The study co-authored by Lisa M. Casanova, assistant professor of environmental health, and Scott R. Weaver, research assistant professor in Epidemiology and Biostatistics, used bacteriophage Φ6, a type of virus, as a stand-in to study how long Ebola and similar viruses can survive in latrines and other systems for collecting and disposing of sewage. Bacteriophage Φ6 has a lipid envelope, meaning it has structural similarities to Ebola and several other types of virus, allowing for a safe study that did not require use of Ebola itself.

"The places hardest hit by Ebola are the places that often have the least infrastructure for safely disposing of sewage and are using things like pit latrines," says Casanova. "They need the answers to questions like this."

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Ebola in Liberia: Keeping communities safe from contaminated waste

 WHO PRESS RELEASE                                                                                              Feb. 23, 2015

Every day, every bed in an Ebola treatment unit creates approximately 300 litres of liquid waste. Managing this waste has been a challenge in the Ebola outbreak in Liberia. WHO is working with partners to ensure this waste is effectively decontaminated and no longer poses a threat to health.

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Field Deployable Hydrolysis System (FDHS)

submitted by Sarah Slaughter

      

The Field Deployable Hydrolysis System was designed, developed and fabricated by a government team to provide a transportable, high throughput neutralization system designed to convert chemical warfare materiel into compounds not usable as weapons.

defense.gov

The Field Deployable Hydrolysis System (FDHS) is a transportable, high-throughput modular demilitarization system designed to render chemical warfare materiel into compounds not usable as weapons. The system uses neutralization technology to destroy bulk chemical warfare agents and their precursors by heating and mixing with reagents, such as water, sodium hydroxide and sodium hypochlorite to facilitate chemical degradation resulting in a destruction efficiency of 99.9 percent. The neutralization process generates hazardous waste in volumes of five to 14 times the volume of chemical warfare materiel treated. This hazardous waste can then be commercially disposed of in accordance with host-nation environmental laws.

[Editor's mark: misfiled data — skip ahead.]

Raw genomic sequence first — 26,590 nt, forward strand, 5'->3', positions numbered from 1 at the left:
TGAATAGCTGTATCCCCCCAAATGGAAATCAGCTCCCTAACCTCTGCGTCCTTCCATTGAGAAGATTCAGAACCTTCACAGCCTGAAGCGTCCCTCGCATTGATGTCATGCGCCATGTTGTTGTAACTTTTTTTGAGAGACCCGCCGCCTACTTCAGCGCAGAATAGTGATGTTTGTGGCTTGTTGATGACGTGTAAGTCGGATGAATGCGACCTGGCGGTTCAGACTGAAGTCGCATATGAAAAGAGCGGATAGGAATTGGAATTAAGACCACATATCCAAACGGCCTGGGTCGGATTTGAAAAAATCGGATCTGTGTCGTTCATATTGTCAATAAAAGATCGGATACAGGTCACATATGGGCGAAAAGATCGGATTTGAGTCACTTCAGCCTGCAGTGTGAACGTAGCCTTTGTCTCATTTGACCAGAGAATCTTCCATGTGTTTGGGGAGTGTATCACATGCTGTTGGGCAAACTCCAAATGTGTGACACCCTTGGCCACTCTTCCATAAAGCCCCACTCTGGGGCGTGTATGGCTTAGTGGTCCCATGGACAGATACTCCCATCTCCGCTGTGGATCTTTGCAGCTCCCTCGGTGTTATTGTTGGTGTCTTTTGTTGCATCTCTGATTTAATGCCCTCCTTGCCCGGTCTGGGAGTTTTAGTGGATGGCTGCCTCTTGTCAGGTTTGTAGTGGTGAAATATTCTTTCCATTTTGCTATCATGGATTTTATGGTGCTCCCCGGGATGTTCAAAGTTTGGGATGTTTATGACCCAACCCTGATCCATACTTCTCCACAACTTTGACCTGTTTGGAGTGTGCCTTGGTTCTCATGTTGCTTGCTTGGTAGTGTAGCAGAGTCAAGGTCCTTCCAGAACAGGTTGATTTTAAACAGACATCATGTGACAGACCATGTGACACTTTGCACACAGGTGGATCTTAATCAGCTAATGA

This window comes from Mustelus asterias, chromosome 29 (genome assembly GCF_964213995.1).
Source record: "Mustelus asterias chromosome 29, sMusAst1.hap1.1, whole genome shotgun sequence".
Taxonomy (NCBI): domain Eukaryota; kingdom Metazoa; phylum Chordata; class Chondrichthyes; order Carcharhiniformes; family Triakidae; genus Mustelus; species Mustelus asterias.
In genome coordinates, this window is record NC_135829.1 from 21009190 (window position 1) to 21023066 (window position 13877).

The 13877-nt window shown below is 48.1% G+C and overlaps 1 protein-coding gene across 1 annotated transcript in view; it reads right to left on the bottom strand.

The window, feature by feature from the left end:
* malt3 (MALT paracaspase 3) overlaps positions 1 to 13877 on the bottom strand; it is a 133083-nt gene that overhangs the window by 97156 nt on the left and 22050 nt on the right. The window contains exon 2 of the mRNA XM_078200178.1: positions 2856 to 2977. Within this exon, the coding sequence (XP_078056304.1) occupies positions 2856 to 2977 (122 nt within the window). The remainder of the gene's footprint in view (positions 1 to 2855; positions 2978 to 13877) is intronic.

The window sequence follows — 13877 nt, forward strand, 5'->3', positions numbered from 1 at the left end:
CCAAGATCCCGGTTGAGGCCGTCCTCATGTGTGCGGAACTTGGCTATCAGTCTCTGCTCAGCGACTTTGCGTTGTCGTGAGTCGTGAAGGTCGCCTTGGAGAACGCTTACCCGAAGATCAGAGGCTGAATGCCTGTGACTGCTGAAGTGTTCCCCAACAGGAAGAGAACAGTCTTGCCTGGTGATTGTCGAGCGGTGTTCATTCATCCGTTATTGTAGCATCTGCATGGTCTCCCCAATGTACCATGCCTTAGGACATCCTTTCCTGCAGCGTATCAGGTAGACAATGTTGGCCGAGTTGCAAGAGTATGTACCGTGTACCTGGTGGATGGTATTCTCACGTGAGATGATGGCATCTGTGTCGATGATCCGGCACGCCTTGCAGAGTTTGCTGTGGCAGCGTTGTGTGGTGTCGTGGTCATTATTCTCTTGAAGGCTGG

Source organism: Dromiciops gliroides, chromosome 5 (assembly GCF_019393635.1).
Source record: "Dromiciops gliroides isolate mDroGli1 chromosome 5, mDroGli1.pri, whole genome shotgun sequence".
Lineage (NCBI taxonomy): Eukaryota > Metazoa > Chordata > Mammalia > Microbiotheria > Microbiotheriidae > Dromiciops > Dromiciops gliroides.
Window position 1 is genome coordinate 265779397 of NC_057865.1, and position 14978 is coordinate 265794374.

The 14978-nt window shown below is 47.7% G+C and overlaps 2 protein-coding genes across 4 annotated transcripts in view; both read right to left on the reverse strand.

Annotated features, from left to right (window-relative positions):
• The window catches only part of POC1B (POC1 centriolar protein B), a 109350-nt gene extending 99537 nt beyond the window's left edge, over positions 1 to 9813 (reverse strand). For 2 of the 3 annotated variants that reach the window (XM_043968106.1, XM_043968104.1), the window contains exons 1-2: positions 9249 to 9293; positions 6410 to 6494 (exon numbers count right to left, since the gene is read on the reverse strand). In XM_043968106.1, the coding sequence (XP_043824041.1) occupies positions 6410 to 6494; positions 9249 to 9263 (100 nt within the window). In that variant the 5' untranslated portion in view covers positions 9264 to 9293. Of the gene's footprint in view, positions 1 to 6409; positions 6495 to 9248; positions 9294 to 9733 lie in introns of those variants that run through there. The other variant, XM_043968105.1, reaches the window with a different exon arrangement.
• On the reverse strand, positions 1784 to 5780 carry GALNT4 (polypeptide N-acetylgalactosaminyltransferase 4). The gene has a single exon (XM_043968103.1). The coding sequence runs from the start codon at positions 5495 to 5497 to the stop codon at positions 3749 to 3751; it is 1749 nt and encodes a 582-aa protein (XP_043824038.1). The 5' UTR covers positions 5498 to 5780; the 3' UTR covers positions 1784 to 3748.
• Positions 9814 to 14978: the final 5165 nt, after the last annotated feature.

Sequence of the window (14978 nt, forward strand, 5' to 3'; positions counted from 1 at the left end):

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U.S. Hospitals Unprepared to Handle Ebola waste, Experts Say

      

As Emory was treating two US missionaries who were evacuated from West Africa in August, their waste hauler, Stericycle, initially refused to handle it. Photograph: Michael Duff/AP

REUTERS      September 24, 2014

CHICAGO (Reuters) - U.S. hospitals may be unprepared to safely dispose of the infectious waste generated by any Ebola virus disease patient to arrive unannounced in the country, potentially putting the wider community at risk, biosafety experts said.

Waste management companies are refusing to haul away the soiled sheets and virus-spattered protective gear associated with treating the disease, citing federal guidelines that require Ebola-related waste to be handled in special packaging by people with hazardous materials training, infectious disease and biosafety experts told Reuters.

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Dr. Gavin Macgregor-Skinner, an expert on public health preparedness at Pennsylvania State University, said there's "no way in the world" that U.S. hospitals are ready to treat patients with highly infectious diseases like Ebola.

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Fracking Waste Disposal Fuels Opposition in U.S. and Abroad

In England, the government approved the injection of a million and a half gallons of potentially radioactive water under the North Moors National Park. Photo credit: SpinwatchAnastasia Pantsios | August 14, 2014 11:50 am

Spinwatch’s Andy Rowell reports:

The commercial success of the Ebberston Moor field depends on Third Energy being allowed to re-inject the potentially radioactive water that is produced with the gas back into what is known as the Sherwood Sandstone formation, which overlies the limestone where the gas will be extracted from. The sandstone lies 1400 metres below the ground. Notes of a meeting between Third Energy and the regulator involved, the Environment Agency, disclosed under the Freedom of Information Act (FOIA), reveals that “the success of the Ebberston Moor Field is dependent on the disposal of [produced] water to the Sherman Sandstone.”

http://ecowatch.com/2014/08/14/fracking-waste-disposal-opposition/2/